Conservationist Farmers

Two Minnesota farmers demonstrate how they revamped their farming methods to work with the land rather than against it.

| May/June 2018

  • conservationist farmers
    For the past 20 years, Del Stubbs has developed his orchard while supporting the pollinator population.
    Photo courtesy Del Stubbs
  • conservationist farmer
    Art Thicke manages his 90-plus-head herd of dairy cattle by rotating them among paddocks on his farm.
    Photo courtesy Art and Jean Thicke
  • conservationist farmer
    Jean and Art Thicke have been managing their dairy with rotational grazing for years.
    Photo courtesy Art & Jean Thicke
  • cattle
    With proper rotation management and forgoing the annual soil tilling, Thicke’s herd is able to have year-round access to 200 acres of pasture with supplemental grain at milking times.
    Photo courtesy Art & Jean Thicke

  • conservationist farmers
  • conservationist farmer
  • conservationist farmer
  • cattle

Oftentimes, the best conservation practices and methods in agricultural settings are not the results of government regulations, mandates, or oversight. Instead, they are often initiated by those with their hands in the dirt. Because of this close relationship with nature, small-scale farmers often have the foresight to see the need for protecting soil, waterways, and wildlife.

One such farmer is Del Stubbs of Leonard, Minnesota, who is a woodturner and custom toolmaker by trade. He is also a knowledgeable small-scale farmer engaged in restoring and protecting pollinator habitat, according to Sarah Foltz Jordan, senior pollinator conservation and habitat restoration specialist at The Xerces Society.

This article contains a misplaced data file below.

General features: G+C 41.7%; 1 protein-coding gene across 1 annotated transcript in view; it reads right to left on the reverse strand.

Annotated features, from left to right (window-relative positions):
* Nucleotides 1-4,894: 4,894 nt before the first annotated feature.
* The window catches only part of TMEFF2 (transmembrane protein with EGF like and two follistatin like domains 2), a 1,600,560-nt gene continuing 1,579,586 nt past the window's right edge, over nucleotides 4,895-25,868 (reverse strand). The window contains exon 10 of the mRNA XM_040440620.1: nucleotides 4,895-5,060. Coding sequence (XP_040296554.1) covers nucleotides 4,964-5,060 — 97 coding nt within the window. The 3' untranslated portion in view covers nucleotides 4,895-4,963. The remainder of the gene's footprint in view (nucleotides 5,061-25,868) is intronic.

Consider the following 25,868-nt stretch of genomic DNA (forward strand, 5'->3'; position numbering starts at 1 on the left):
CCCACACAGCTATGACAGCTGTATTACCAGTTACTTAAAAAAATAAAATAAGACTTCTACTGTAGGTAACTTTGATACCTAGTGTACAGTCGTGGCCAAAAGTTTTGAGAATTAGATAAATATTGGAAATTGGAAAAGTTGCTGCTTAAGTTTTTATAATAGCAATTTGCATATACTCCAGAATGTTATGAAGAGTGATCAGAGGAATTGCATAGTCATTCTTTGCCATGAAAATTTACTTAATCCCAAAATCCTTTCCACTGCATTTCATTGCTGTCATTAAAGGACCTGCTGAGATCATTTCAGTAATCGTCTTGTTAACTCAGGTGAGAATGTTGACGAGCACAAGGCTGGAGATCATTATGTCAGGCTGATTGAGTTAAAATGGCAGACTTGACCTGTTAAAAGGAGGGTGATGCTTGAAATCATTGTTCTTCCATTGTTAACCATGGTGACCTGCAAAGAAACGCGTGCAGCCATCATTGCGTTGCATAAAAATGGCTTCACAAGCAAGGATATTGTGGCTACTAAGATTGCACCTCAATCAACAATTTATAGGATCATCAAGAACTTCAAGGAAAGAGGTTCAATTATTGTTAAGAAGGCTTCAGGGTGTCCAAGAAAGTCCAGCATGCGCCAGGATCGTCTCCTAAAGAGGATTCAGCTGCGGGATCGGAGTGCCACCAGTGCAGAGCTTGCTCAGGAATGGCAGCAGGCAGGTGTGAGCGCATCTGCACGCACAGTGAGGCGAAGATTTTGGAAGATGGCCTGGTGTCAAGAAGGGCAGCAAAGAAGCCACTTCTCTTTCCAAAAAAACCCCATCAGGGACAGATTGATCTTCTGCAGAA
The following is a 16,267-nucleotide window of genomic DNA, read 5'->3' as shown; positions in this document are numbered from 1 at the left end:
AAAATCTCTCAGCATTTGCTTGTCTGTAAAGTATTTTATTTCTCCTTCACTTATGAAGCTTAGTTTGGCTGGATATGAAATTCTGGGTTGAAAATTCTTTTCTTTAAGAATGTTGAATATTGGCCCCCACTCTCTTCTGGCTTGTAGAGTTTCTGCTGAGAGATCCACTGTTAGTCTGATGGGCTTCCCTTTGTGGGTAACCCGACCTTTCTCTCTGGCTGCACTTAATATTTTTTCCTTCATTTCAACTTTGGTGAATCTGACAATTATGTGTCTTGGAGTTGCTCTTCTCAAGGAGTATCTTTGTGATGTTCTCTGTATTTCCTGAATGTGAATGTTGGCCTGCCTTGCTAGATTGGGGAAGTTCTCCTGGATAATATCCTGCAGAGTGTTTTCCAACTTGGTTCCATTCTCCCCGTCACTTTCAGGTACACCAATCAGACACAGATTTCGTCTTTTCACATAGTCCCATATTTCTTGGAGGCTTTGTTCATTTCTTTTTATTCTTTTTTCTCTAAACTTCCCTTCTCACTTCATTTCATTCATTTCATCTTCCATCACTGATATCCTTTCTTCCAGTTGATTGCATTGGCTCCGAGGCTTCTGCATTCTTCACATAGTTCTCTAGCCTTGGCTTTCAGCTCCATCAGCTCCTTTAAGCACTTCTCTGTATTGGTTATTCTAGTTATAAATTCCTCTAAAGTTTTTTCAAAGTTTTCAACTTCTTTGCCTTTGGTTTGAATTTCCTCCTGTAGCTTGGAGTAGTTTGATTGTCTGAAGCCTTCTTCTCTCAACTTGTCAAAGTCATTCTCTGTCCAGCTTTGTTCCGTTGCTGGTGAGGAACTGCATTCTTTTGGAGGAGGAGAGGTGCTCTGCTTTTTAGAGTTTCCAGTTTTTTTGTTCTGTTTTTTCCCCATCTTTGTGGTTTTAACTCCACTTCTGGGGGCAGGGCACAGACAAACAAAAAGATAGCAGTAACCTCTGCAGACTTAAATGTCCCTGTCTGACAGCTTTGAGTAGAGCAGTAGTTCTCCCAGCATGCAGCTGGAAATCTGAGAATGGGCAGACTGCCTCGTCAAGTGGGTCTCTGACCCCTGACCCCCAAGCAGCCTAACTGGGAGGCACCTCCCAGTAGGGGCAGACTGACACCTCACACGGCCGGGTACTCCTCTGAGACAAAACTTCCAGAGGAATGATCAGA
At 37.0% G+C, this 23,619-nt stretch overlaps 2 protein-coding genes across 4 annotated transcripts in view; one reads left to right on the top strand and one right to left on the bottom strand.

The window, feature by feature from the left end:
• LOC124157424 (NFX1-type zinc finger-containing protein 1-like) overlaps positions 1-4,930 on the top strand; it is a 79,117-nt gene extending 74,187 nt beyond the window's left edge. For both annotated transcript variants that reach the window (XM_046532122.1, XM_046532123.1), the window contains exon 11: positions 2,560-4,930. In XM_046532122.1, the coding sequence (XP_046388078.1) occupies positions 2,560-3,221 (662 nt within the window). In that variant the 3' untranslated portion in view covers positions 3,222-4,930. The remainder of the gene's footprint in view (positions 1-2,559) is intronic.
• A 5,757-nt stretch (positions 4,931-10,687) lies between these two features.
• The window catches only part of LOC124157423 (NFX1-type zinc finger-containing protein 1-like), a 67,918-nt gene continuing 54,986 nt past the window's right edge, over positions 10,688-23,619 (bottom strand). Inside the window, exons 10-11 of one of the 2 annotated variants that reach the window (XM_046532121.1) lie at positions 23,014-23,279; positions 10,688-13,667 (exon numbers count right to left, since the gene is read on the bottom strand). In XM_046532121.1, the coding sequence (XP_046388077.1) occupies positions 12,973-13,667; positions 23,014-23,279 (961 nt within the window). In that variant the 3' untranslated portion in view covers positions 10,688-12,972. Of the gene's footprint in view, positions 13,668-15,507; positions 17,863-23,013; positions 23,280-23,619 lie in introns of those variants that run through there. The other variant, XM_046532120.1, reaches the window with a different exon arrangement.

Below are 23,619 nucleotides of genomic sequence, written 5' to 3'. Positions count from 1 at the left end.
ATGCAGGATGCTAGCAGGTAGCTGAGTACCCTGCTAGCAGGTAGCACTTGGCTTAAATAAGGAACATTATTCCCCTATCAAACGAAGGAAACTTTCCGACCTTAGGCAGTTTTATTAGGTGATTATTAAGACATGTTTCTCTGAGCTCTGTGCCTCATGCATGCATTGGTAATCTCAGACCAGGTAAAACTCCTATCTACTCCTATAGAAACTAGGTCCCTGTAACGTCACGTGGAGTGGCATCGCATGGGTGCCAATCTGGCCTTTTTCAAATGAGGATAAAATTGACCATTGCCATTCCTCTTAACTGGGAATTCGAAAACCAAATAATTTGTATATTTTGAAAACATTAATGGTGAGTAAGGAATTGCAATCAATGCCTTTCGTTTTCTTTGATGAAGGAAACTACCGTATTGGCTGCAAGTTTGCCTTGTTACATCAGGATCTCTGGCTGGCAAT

Spending one December morning with Stubbs, knee-deep in snow in his apple orchard, was as enlightening an experience as any class I have ever taken on beekeeping. He rattled off scientific names of local wild bees, bumble bees, and butterflies. He could tell you where each is found, and the plants they prefer. He pointed out the two quarter-acre parcels hidden under the snow that were specifically developed and replanted for wild pollinator habitat, with more on the way, and a section of the orchard where milkweed was allowed to flourish instead of being tilled under.

Not only is Stubbs involved in restoring pollinator habitat, but he has also renovated seven small ponds in low-lying areas on his 160 acres into original habitat for waterfowl. And as an entomologist, he is very knowledgeable about fruit production. He has tested some 80 varieties of apples alone in the harsh climate of north central Minnesota. Stubbs told me a humorous story about going to see the regional cooperative extension advisor 20-plus years ago. He introduced himself as being from the fruit-growing regions of northern California. He wanted advice on growing apples in northern Minnesota. Before he could finish, the advisor rolled his eyes, cut him off, and said, "Forget it. It won't work. They'll all die."



Undeterred, Stubbs set about finding out what would work and what would not work. He tested varieties and rootstocks, and grafted his own combinations. Today he has become one of the most knowledgeable experts on apple varieties and rootstocks in north-central Minnesota. He has shared his knowledge by teaching fruit growing and grafting classes.

The passion for fruit growing and restoring native-pollinator habitat go together. Today, many of our native pollinators are endangered, due largely to loss of habitat and pesticide usage, among other reasons. It is people like Del Stubbs who are trying to prevent it.






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